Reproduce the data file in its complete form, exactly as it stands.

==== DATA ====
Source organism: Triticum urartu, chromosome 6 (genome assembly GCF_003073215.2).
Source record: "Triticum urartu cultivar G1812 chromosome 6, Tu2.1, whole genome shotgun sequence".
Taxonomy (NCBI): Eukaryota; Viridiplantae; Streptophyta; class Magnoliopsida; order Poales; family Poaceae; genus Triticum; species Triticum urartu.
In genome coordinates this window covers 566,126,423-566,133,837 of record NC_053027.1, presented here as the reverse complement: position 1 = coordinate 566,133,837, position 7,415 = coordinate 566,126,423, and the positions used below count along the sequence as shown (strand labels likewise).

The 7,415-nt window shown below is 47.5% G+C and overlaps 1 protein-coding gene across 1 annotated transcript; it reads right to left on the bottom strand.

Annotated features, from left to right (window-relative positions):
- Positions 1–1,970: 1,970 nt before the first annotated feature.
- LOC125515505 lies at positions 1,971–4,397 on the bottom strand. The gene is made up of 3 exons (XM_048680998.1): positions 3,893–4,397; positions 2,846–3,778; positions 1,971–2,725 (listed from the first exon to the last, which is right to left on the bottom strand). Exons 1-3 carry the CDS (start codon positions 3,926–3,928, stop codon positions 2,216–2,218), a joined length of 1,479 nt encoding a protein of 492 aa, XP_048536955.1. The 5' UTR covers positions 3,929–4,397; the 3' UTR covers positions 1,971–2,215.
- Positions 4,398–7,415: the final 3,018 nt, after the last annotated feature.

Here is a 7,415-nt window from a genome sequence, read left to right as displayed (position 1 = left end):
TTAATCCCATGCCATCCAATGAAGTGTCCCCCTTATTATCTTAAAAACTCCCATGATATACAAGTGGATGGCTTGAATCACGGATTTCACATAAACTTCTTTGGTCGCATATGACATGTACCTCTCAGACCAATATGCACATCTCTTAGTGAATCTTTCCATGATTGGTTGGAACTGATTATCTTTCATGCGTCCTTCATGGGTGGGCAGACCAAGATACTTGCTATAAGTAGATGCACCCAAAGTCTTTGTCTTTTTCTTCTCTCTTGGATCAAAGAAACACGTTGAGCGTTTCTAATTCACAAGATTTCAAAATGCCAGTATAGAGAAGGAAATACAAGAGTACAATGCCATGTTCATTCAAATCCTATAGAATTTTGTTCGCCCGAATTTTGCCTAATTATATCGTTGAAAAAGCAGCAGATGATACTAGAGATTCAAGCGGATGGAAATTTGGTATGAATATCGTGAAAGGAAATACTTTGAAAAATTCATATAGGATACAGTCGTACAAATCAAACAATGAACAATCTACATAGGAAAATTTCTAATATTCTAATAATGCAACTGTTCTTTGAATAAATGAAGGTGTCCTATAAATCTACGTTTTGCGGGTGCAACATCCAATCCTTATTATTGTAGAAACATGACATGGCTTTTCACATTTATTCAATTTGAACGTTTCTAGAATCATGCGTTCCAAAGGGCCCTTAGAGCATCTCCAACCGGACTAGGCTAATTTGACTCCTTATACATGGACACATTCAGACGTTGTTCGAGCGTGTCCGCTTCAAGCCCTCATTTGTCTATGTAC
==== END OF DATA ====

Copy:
Source organism: Triticum urartu, chromosome 6 (genome assembly GCF_003073215.2).
Source record: "Triticum urartu cultivar G1812 chromosome 6, Tu2.1, whole genome shotgun sequence".
Taxonomy (NCBI): Eukaryota; Viridiplantae; Streptophyta; class Magnoliopsida; order Poales; family Poaceae; genus Triticum; species Triticum urartu.
In genome coordinates this window covers 566,126,423-566,133,837 of record NC_053027.1, presented here as the reverse complement: position 1 = coordinate 566,133,837, position 7,415 = coordinate 566,126,423, and the positions used below count along the sequence as shown (strand labels likewise).

The 7,415-nt window shown below is 47.5% G+C and overlaps 1 protein-coding gene across 1 annotated transcript; it reads right to left on the bottom strand.

Annotated features, from left to right (window-relative positions):
- Positions 1–1,970: 1,970 nt before the first annotated feature.
- LOC125515505 lies at positions 1,971–4,397 on the bottom strand. The gene is made up of 3 exons (XM_048680998.1): positions 3,893–4,397; positions 2,846–3,778; positions 1,971–2,725 (listed from the first exon to the last, which is right to left on the bottom strand). Exons 1-3 carry the CDS (start codon positions 3,926–3,928, stop codon positions 2,216–2,218), a joined length of 1,479 nt encoding a protein of 492 aa, XP_048536955.1. The 5' UTR covers positions 3,929–4,397; the 3' UTR covers positions 1,971–2,215.
- Positions 4,398–7,415: the final 3,018 nt, after the last annotated feature.

Here is a 7,415-nt window from a genome sequence, read left to right as displayed (position 1 = left end):
TTAATCCCATGCCATCCAATGAAGTGTCCCCCTTATTATCTTAAAAACTCCCATGATATACAAGTGGATGGCTTGAATCACGGATTTCACATAAACTTCTTTGGTCGCATATGACATGTACCTCTCAGACCAATATGCACATCTCTTAGTGAATCTTTCCATGATTGGTTGGAACTGATTATCTTTCATGCGTCCTTCATGGGTGGGCAGACCAAGATACTTGCTATAAGTAGATGCACCCAAAGTCTTTGTCTTTTTCTTCTCTCTTGGATCAAAGAAACACGTTGAGCGTTTCTAATTCACAAGATTTCAAAATGCCAGTATAGAGAAGGAAATACAAGAGTACAATGCCATGTTCATTCAAATCCTATAGAATTTTGTTCGCCCGAATTTTGCCTAATTATATCGTTGAAAAAGCAGCAGATGATACTAGAGATTCAAGCGGATGGAAATTTGGTATGAATATCGTGAAAGGAAATACTTTGAAAAATTCATATAGGATACAGTCGTACAAATCAAACAATGAACAATCTACATAGGAAAATTTCTAATATTCTAATAATGCAACTGTTCTTTGAATAAATGAAGGTGTCCTATAAATCTACGTTTTGCGGGTGCAACATCCAATCCTTATTATTGTAGAAACATGACATGGCTTTTCACATTTATTCAATTTGAACGTTTCTAGAATCATGCGTTCCAAAGGGCCCTTAGAGCATCTCCAACCGGACTAGGCTAATTTGACTCCTTATACATGGACACATTCAGACGTTGTTCGAGCGTGTCCGCTTCAAGCCCTCATTTGTCTATGTAC